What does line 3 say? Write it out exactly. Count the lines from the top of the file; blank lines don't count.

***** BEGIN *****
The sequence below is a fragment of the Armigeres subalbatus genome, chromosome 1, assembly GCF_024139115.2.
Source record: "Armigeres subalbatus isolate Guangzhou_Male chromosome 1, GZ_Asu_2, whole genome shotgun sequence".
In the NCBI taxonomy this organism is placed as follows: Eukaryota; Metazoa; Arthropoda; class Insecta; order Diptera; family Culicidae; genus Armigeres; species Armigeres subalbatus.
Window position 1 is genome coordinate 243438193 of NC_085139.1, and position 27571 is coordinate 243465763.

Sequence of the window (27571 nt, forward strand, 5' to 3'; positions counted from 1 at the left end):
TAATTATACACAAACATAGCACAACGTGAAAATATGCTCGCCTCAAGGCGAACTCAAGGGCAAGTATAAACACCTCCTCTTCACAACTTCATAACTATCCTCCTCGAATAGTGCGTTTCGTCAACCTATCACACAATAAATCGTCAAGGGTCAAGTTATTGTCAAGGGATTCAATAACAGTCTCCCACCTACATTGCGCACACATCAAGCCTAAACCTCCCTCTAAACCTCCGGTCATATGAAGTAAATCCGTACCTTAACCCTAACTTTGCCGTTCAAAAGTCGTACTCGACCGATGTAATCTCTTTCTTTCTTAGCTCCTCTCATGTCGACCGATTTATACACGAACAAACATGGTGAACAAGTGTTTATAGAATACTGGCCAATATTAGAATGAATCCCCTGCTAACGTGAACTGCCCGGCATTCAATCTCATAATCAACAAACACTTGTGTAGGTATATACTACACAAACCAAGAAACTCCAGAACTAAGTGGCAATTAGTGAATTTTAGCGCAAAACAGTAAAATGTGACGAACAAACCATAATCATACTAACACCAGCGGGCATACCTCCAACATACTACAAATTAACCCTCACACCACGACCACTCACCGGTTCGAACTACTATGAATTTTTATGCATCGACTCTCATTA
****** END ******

In the NCBI taxonomy this organism is placed as follows: Eukaryota; Metazoa; Arthropoda; class Insecta; order Diptera; family Culicidae; genus Armigeres; species Armigeres subalbatus.